For those officials who deal with imported goods, the Department has re-designed its training program related to the classification of obscene material at the border. The new training program focuses on the relationship between Revenue Canada’s role and the Charter of Rights and Freedoms. A resource person is also available twenty-four hours a day to assist officials in making difficult decisions with respect to imported material. Annual refresher courses will also be provided.
From a policy perspective, the question pertaining to "same-sex marriage" is not an issue involving same-sex partners alone. As society changes, it becomes clearer that a range of so-called non-traditional interdependent relationships are left out of many current programs—relationships such as siblings who live together, an adult child living with a parent and so on. Altogether, approximately seven percent of Canadians live with someone the Census does not define as "family". If our policies and programs leave out many Canadians who live in mutually interdependent relationships for support, it may be time to reconsider all programs based on an individual’s relationship to someone else to ensure that the program is still relevant and that it is directed to those for whom it was meant.
In this context, the government is reviewing the issue of personal relationships and economic dependency as they pertain to programs and benefits offered to all Canadians. Any action that the government might take will have to be developed within a broad review of the government’s social policies.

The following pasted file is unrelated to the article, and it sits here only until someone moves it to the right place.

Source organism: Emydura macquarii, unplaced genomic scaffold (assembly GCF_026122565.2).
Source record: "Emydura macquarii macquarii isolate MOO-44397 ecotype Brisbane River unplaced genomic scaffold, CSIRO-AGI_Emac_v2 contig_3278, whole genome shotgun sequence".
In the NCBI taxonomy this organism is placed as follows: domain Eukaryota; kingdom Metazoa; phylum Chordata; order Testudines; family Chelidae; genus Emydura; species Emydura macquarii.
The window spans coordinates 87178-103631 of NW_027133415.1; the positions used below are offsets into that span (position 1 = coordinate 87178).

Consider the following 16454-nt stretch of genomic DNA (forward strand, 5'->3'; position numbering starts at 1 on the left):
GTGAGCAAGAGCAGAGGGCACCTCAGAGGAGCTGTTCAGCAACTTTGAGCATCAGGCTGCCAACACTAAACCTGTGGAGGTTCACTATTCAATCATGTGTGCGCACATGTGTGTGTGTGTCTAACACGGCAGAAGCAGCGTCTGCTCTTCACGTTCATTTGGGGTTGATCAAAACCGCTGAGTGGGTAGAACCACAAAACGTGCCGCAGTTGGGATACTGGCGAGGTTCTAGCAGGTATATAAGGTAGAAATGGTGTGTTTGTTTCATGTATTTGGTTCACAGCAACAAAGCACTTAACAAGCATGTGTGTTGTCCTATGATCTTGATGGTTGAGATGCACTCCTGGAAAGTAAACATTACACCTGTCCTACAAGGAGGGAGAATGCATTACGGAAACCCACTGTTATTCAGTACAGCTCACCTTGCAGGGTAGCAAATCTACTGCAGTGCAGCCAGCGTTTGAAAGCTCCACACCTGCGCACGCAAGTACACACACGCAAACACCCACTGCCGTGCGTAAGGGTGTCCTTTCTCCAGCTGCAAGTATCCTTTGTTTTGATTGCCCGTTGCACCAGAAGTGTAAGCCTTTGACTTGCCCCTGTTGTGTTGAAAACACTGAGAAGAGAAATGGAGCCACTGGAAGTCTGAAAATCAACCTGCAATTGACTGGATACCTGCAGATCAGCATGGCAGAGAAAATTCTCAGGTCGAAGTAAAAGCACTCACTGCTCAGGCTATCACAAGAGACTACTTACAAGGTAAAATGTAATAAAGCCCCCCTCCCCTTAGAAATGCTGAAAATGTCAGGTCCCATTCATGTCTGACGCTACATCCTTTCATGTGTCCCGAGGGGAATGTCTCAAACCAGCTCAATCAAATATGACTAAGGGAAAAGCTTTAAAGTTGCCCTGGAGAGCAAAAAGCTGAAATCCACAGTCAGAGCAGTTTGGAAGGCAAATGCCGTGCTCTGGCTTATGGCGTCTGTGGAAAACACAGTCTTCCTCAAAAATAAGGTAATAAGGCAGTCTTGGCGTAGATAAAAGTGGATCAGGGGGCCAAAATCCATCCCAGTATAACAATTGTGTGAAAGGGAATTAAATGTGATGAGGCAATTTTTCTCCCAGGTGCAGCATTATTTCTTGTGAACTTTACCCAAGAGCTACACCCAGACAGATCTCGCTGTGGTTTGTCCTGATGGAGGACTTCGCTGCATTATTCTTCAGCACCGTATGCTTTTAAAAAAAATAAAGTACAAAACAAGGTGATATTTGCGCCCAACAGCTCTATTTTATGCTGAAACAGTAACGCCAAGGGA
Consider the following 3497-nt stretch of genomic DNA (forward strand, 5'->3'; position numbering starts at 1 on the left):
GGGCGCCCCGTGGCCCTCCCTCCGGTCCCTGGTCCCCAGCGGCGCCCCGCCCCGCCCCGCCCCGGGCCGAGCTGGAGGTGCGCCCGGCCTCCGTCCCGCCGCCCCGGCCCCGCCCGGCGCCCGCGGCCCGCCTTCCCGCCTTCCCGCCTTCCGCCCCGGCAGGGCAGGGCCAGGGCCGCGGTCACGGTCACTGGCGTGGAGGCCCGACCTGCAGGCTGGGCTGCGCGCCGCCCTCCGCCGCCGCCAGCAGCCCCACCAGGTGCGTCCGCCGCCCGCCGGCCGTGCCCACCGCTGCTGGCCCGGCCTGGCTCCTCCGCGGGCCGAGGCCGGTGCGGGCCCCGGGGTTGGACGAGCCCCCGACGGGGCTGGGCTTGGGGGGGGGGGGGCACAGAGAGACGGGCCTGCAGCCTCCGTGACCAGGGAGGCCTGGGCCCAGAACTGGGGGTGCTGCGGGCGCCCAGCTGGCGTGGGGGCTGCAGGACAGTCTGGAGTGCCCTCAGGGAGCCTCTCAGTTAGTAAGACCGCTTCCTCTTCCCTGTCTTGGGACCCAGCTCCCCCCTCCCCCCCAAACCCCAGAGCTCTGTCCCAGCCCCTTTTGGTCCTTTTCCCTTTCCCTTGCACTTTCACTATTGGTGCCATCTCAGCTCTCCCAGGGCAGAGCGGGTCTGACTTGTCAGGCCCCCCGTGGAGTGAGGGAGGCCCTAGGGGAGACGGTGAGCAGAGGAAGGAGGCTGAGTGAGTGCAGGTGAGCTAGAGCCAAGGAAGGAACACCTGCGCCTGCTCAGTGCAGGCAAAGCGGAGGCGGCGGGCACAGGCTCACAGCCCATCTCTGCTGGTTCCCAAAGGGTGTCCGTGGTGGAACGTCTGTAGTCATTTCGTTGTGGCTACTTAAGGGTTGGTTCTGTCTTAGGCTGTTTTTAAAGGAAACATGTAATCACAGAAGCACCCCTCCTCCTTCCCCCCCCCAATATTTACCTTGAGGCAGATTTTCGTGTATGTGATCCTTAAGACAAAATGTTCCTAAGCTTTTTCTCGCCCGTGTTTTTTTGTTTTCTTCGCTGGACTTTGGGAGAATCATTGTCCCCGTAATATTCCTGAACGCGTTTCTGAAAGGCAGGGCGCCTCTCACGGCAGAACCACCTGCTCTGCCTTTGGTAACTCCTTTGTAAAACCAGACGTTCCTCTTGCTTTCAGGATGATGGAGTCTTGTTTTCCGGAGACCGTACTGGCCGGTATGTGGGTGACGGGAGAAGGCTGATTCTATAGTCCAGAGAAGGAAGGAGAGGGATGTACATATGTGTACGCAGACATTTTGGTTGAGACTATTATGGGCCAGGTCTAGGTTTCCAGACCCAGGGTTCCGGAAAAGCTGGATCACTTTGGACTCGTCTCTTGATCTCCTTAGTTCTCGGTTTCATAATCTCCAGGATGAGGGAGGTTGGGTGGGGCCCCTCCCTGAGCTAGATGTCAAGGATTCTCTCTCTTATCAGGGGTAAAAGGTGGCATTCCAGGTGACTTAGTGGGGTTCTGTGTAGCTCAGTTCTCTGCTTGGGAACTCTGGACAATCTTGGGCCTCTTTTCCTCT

Regarding the issue of same-sex benefits, the Canadian Human Rights Commission has received many claims against the government dealing with the issue. In November 1995, the government granted the following family-related benefits to same-sex partners: bereavement leave, leave for family-related responsibilities, leave for relocation of spouse, Foreign Service Directives, Isolated Post Directives, and the Relocation Directive. Then in July 1996, the Treasury Board announced that it would immediately grant the same medical and dental benefits to same-sex partners of federal employees as it does to partners of the opposite sex. Experts estimate that this change will affect the twenty-to-thirty percent of major Canadian employers currently providing same-sex coverage.
The definition of marriage in Canadian law is the union of two persons of the opposite sex. At this time, there are no plans to change this definition.
The Court Challenges Program was restored in October 1994 at its previous funding level of $2.75 million per year. Liberals continue to support this unique program which funds equality-seeking groups and individuals to use the Charter of Rights and Freedoms to establish their legal and constitutional rights. The program allows test cases to be litigated which in turn, provide useful jurisprudence that Canadians can use in the application of both federal and provincial legislation.
The Liberal government supports a range of initiatives to improve the health and well-being of Canadians. A key example is the Canadian Breast Cancer Initiative (CBCI) which has furthered breast cancer treatment and established community support networks for thousands of affected women throughout Canada. A new Liberal government will expand the CBCI to $35 million over the next five years, to enhance research into the causes and effective treatment of breast cancer.
One component of the CBCI is a network of five Breast Cancer Information Exchange Pilot Projects which assist women with breast cancer, to make complicated treatment decisions. A related initiative involves the preparation of guidelines to help both physicians and patients choose the most effective and personally acceptable care and treatment.
On behalf of our leader, the Right Honourable Jean Chrétien, thank you for writing.
Senator Dan Hays